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Butler County is a county located in the state of Kentucky. Based on the 2010 census, the
population was 12,690. The county was created in 1810.
The county seat is Morgantown. The
county is named for Richard Butler (1743–1791),
Revolutionary War General.
Butler County is included in the Bowling Green, KY Metropolitan Statistical Area.
The county is named for General Richard Butler (1743-1791), Revolutionary War officer; Superintendent of Indian Affairs for the Northern District; arranged the treaty of 1786 with the Shawnee and Delaware Indians
County QuickFacts: CensusBureau Quick Facts
Numerous archaeological sites are located along the Green River in Butler County. A 1932 survey found nine sites, many of which were a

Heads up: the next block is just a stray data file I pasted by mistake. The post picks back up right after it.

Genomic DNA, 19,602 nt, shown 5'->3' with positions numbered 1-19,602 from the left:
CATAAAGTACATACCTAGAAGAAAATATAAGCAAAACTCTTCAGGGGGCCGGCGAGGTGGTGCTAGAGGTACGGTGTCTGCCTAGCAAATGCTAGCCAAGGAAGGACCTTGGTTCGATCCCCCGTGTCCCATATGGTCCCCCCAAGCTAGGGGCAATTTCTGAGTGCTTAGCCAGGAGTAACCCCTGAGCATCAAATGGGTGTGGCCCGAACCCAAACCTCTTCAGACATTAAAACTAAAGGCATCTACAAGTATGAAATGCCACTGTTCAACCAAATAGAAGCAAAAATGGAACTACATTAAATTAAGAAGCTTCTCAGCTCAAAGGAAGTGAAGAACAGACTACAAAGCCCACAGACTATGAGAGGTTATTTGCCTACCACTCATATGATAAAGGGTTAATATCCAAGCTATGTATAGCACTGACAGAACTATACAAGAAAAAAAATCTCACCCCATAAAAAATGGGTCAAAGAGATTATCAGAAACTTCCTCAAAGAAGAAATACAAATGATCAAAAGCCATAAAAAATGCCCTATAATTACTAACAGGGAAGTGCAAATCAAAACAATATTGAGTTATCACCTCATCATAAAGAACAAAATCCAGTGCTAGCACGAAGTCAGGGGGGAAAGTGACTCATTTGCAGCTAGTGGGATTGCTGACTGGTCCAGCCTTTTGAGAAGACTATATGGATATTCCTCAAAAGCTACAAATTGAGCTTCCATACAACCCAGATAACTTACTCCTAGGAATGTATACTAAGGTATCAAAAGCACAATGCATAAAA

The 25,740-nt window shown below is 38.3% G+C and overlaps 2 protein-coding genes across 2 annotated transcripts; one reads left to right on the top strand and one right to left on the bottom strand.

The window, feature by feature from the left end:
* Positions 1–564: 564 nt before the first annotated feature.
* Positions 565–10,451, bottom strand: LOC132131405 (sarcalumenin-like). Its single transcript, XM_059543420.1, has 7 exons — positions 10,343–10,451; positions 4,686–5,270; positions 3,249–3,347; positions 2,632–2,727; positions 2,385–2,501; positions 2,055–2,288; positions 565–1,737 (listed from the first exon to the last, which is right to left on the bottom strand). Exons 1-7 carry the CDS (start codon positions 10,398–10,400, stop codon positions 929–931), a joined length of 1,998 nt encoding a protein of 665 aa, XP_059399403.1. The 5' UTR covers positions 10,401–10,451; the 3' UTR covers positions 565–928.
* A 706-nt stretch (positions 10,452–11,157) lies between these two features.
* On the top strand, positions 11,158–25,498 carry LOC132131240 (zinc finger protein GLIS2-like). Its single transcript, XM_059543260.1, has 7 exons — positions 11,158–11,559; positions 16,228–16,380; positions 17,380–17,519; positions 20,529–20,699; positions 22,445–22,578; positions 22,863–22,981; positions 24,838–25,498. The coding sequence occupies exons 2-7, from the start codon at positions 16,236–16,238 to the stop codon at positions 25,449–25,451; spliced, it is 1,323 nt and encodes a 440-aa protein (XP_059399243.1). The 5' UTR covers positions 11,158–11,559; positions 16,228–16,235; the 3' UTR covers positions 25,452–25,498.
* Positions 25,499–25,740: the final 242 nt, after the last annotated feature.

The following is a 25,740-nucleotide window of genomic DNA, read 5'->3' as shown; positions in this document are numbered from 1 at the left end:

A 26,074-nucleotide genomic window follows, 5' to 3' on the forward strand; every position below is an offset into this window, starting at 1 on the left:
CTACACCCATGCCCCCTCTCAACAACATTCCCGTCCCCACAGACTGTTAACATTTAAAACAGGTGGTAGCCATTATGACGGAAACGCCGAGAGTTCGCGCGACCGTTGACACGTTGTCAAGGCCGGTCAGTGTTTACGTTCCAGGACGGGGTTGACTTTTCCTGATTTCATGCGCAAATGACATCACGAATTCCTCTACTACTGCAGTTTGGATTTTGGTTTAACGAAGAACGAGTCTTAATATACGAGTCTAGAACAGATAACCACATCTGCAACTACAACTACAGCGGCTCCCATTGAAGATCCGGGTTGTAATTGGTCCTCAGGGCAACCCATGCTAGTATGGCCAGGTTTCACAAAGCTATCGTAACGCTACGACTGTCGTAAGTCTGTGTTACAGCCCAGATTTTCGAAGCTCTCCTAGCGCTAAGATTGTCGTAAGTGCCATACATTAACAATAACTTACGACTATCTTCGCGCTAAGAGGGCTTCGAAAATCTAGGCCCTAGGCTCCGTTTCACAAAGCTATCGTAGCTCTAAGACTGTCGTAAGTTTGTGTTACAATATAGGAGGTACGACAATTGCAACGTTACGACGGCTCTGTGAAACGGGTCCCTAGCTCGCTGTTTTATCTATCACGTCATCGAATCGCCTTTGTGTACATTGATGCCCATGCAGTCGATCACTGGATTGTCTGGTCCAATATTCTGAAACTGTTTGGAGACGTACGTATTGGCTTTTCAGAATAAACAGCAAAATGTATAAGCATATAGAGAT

group of shell mounds, including the Carlston Annis and DeWeese Shell Mounds.
The area now known as Butler County was first settled by the families of Richard C. Dellium and James Forgy, who founded a town called Berry's Lick. The first industry was salt-making.
Butler county was formed in 1810. It is located in the Western Coal Field region of the state. The elevation in the county ranges from 385 to 810 feet above sea level. In 2000 the county population was 13,010 in a land area of 428.08 square miles, an average of 30.4 people per square mile. The county seat is Morgantown.
Butler County has one of only two Civil War monuments in Kentucky that honor the soldiers of both sides. The Confederate-Union Veterans' Monument in Morgantown, a zinc monument, was dedicated in 1907 on the Butler County Courthouse lawn.
The county is a prohibition or dry county.
As reported by the Census Bureau, the county has a total area of 431 square miles (1,120 km2), of which 426 square miles (1,100 km2) is land and 5.4 square miles (14 km2) (1.2%) is water.
Butler county is located in west Kentucky. This county is part of the Western Coal Fields region of Kentucky.
Bordering counties are as follows: